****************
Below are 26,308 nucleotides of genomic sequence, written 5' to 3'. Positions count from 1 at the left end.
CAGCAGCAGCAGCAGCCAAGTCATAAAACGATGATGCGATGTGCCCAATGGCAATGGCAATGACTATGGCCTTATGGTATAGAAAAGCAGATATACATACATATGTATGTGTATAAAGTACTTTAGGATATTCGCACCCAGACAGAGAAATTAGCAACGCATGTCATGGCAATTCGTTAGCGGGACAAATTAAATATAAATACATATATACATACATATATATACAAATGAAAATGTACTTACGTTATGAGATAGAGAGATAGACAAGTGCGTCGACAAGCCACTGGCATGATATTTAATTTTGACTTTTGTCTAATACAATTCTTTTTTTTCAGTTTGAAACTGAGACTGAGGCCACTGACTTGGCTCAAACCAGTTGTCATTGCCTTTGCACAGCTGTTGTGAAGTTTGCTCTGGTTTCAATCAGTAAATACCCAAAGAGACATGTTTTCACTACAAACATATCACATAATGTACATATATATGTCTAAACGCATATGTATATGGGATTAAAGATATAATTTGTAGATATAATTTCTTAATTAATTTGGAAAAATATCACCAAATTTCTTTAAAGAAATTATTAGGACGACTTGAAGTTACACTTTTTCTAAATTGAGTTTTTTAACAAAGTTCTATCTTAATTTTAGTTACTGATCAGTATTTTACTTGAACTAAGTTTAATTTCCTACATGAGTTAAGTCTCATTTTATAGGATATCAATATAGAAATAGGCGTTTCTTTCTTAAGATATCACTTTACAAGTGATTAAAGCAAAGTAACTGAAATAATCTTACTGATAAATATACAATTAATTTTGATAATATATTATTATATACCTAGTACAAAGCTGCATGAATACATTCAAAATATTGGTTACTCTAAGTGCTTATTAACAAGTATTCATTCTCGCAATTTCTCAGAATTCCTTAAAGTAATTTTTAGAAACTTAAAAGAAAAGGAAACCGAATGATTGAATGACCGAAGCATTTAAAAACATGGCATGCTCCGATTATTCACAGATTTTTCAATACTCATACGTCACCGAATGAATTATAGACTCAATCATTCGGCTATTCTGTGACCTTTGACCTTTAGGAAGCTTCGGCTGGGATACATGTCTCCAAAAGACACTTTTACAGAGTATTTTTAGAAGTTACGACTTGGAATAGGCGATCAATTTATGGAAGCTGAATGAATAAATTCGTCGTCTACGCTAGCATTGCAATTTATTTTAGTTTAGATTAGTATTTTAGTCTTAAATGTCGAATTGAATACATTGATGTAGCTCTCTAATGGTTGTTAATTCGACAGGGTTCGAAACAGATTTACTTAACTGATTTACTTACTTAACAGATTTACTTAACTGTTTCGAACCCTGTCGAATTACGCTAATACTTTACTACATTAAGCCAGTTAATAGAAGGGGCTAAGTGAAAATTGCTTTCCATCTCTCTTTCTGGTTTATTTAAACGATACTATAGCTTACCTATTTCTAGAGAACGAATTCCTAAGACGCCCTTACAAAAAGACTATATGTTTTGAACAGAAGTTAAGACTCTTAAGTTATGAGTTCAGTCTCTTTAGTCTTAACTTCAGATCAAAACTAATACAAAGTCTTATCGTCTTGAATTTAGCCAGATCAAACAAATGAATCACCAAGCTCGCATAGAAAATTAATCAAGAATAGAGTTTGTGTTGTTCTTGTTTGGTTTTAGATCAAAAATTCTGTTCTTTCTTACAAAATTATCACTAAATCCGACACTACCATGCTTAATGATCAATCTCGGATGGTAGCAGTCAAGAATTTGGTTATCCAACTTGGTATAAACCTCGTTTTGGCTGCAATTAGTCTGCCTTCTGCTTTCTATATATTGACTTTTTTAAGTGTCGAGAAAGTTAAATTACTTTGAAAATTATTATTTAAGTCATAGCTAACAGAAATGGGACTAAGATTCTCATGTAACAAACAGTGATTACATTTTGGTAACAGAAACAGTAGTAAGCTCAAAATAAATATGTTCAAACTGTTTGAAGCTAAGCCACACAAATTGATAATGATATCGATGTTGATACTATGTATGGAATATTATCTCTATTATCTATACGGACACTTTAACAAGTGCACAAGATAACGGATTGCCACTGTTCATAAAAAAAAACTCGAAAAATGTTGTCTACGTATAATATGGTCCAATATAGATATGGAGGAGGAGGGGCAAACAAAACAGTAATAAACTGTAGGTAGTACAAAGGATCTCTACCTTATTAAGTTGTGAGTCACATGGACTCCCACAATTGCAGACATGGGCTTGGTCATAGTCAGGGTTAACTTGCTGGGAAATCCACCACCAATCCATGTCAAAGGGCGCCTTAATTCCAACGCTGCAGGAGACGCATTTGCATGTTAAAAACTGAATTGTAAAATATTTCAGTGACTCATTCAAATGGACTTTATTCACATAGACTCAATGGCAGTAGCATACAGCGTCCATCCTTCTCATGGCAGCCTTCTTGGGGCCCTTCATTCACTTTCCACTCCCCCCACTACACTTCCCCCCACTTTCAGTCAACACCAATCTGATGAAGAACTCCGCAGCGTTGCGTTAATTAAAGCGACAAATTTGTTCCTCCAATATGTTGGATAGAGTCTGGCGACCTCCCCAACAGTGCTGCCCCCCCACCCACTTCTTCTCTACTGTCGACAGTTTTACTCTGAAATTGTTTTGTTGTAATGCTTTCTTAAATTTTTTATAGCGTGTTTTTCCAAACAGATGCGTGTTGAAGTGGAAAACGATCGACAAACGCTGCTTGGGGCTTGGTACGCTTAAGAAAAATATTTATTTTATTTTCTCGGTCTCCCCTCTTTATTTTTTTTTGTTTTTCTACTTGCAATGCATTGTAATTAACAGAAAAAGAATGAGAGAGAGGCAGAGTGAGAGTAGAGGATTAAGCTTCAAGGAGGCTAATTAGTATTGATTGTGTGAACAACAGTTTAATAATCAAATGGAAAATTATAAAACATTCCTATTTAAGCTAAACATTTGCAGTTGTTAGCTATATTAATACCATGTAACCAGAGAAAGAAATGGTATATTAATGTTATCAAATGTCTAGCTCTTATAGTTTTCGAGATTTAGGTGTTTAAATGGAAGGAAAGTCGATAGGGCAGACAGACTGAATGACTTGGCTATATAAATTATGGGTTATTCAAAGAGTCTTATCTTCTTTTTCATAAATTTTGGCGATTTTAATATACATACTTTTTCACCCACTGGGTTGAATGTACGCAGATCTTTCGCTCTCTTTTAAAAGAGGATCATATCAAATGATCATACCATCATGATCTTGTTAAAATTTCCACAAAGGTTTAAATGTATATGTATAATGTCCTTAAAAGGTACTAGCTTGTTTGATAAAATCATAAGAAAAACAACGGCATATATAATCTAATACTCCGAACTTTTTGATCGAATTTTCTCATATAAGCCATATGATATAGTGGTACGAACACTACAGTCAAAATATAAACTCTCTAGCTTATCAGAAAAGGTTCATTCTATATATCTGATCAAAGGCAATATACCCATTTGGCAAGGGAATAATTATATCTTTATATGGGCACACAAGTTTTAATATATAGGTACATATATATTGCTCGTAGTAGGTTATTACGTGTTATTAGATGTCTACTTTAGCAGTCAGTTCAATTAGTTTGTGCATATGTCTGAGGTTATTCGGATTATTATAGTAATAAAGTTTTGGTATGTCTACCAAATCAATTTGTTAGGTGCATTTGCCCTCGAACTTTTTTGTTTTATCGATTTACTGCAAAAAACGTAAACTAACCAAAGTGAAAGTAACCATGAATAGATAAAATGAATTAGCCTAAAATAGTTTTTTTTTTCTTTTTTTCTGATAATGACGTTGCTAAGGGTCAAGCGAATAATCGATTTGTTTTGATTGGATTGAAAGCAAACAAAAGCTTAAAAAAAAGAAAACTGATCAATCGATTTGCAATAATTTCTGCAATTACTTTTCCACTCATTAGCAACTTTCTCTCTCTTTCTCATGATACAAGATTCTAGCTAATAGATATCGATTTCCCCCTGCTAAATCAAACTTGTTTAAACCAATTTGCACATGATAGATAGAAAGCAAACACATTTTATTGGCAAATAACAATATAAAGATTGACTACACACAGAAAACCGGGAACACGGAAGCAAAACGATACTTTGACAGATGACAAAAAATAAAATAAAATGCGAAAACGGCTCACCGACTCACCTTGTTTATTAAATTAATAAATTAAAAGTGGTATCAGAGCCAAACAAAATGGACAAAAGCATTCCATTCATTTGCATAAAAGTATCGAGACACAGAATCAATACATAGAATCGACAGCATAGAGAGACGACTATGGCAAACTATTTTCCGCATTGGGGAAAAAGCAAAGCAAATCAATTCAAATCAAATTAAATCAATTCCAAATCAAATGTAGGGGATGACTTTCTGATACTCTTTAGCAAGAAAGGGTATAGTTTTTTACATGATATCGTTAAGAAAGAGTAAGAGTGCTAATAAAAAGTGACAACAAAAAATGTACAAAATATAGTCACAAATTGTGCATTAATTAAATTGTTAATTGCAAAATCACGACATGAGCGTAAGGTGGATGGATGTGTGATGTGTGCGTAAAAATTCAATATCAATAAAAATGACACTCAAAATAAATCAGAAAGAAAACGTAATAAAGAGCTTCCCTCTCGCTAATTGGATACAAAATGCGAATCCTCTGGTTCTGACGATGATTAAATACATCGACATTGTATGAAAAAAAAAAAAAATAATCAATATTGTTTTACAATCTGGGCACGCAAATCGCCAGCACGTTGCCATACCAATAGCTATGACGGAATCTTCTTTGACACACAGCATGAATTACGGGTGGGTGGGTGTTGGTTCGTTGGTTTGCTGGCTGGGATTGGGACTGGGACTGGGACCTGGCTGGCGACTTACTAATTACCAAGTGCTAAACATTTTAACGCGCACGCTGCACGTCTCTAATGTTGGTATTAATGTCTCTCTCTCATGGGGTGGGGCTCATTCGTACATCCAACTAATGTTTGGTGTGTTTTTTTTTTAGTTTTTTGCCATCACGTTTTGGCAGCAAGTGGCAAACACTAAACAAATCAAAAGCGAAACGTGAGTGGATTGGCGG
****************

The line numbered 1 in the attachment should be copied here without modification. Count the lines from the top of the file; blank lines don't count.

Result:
Below are 26,308 nucleotides of genomic sequence, written 5' to 3'. Positions count from 1 at the left end.